The latest adaptation of Dostoyevsky's "White Nights" relocates the story to contemporary Kazakhstan with slight but charming results.
“White Nights,” Dostoyevsky’s melancholic 1848 story of loneliness fleetingly relieved, has inspired many a notable filmmaker to bittersweet heights — Luchino Visconti (“White Nights”), Robert Bresson (“Four Nights of a Dreamer”) and James Gray (“Two Lovers”) among them. A loose adaptation relocated to modern-day Kazakhstan, Nariman Turebayev’s short, sweet “Adventure” hardly stands shoulder-to-shoulder with those films, but has a groggy charm of its own. Following a milquetoast night watchman drawn by an enigmatic woman into a brief, bewitching change of routine — for which the title seems a deliberately overstated description — Turebayev’s third feature might not have the energy or invention to parlay its Karlovy Vary competition slot into extensive distribution, but it’s a film of quiet pleasures nonetheless.
“Nothing new was supposed to happen,” says protagonist Marat (Azamat Nigmanov) in an introductory voiceover. It’s a statement that could be found at the start of any number of wild tales before lives are thrust into chaos, though what’s ultimately rather touching about “Adventure” is that it doesn’t take much to set our hero’s world off its axis. Recently dumped by his Russian-bound g.f. and whiling away his evenings as a security guard at a low-risk office building in Almaty, Marat spends so much time in varying degrees of slumber that it’s hard to tell whether or not he’s dreaming the distractions to come. When not dozing, he’s plowing through a weighty Dostoyevsky volume — a cute if somewhat heavy-handed nod to the film’s literary source.
Those familiar with “White Nights” hardly need such pointers: As much as its context has been altered, the story’s four-night structure has been retained to pleasingly simple effect. The narrative picks up gently in pace when Marat spots the beautiful, solitary Mariyam (Aynur Niyazova) hovering outside his workplace, and comes to her rescue against a male assailant. Swiftly besotted, and sensing a mutual emotional need after she shares her own romantic woes with him, he begins a puppyish pursuit of Mariyam, deaf to her half-hearted warning that she’s “a dangerous girl.”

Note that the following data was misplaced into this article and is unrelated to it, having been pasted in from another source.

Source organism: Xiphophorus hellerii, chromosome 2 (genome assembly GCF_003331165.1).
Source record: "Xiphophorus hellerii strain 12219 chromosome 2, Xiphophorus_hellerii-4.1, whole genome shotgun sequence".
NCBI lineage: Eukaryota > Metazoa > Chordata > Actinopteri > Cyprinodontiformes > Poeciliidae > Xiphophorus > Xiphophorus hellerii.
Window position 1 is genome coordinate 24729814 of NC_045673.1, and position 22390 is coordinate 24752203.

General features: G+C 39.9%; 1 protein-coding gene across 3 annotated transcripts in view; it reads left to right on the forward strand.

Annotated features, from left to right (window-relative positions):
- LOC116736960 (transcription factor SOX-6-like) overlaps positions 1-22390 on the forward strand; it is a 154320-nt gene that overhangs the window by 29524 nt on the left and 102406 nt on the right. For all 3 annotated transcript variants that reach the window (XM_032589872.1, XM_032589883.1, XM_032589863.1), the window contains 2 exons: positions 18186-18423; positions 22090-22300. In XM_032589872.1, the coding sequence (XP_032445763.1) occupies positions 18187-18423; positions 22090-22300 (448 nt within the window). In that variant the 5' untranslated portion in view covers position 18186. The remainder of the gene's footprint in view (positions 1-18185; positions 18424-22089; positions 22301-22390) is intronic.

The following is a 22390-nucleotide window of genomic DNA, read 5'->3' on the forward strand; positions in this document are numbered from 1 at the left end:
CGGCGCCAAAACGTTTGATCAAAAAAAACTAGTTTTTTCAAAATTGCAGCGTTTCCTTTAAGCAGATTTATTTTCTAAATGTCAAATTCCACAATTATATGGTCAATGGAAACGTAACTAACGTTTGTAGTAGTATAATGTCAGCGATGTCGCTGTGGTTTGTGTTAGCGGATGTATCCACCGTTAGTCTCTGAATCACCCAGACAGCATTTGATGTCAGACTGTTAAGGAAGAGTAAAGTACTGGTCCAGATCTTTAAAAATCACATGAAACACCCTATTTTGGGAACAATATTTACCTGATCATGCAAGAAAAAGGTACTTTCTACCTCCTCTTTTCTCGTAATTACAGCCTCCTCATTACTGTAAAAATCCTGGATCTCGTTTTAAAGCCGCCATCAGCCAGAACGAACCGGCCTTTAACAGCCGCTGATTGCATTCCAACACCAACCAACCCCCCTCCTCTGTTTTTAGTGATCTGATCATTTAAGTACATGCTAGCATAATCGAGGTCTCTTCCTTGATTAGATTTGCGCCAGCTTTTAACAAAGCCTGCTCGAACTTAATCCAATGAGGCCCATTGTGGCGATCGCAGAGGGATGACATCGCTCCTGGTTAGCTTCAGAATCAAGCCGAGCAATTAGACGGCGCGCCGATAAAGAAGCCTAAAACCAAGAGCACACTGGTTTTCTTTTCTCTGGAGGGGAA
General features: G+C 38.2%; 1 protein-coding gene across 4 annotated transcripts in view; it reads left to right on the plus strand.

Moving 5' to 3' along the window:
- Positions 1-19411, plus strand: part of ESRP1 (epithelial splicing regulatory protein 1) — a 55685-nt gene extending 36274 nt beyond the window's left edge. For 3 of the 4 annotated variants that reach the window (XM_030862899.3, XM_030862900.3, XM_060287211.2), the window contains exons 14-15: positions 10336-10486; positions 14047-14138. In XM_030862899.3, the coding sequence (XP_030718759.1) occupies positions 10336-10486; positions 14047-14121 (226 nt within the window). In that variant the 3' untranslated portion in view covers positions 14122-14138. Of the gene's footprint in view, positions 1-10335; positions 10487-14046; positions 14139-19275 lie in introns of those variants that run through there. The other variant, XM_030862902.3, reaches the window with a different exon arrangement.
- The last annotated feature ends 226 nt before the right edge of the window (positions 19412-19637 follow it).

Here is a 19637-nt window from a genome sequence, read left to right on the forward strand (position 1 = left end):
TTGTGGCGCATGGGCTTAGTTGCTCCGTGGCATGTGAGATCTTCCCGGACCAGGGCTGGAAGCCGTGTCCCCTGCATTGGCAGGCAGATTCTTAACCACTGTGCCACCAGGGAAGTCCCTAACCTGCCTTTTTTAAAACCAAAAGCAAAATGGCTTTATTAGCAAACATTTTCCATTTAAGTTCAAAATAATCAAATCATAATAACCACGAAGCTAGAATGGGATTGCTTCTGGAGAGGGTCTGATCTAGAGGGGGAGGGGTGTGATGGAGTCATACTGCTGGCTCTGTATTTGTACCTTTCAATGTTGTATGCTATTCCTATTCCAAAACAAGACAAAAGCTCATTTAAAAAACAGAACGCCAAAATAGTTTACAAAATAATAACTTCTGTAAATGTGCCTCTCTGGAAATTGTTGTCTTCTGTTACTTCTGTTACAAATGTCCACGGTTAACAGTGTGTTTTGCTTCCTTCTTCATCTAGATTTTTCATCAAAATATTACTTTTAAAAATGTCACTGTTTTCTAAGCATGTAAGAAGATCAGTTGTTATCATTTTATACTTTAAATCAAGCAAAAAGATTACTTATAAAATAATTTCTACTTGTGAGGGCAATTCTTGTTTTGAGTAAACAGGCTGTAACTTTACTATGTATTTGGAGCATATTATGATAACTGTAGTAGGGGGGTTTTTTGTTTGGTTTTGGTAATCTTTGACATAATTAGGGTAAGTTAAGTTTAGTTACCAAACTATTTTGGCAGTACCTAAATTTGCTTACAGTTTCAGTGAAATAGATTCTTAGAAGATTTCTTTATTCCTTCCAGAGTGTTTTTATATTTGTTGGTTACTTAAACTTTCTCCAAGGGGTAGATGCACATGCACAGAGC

Danger, of course, isn’t Marat’s middle name: As Mariyam teasingly goads him into mildly irresponsible behavior (bunking off work for a pub date, for example) that he sees as dizzily reckless, he begins to question the worthiness of his crush. Turebayev’s spare script increasingly deviates from its source as the balance of desire subtly shifts between them; their sleepy back-and-forth belies the heartsick impact of their final resolution. Any emotional blows land softly in a film that skirts conflict at every turn: In one particularly endearing scene, the makings of a barroom brawl are redirected into a heart-to-heart relationship chat between Marat and a male stranger.
Performances are muted to match the directorial approach, though the willowy Niyazova is an appropriately beguiling enigma, a hint of perpetual amusement behind her cool, limpid gaze. Kazbek Amerzhanov’s lensing is fine within modest digital confines — the nights here are more dusty gray than white — but it’s the film’s sonic contributions that linger most. Irena Scalerika’s spare, tingling score and Frederic Thery’s simultaneously hushed and heightened sound design lend proceedings a seductive, waking-dream texture.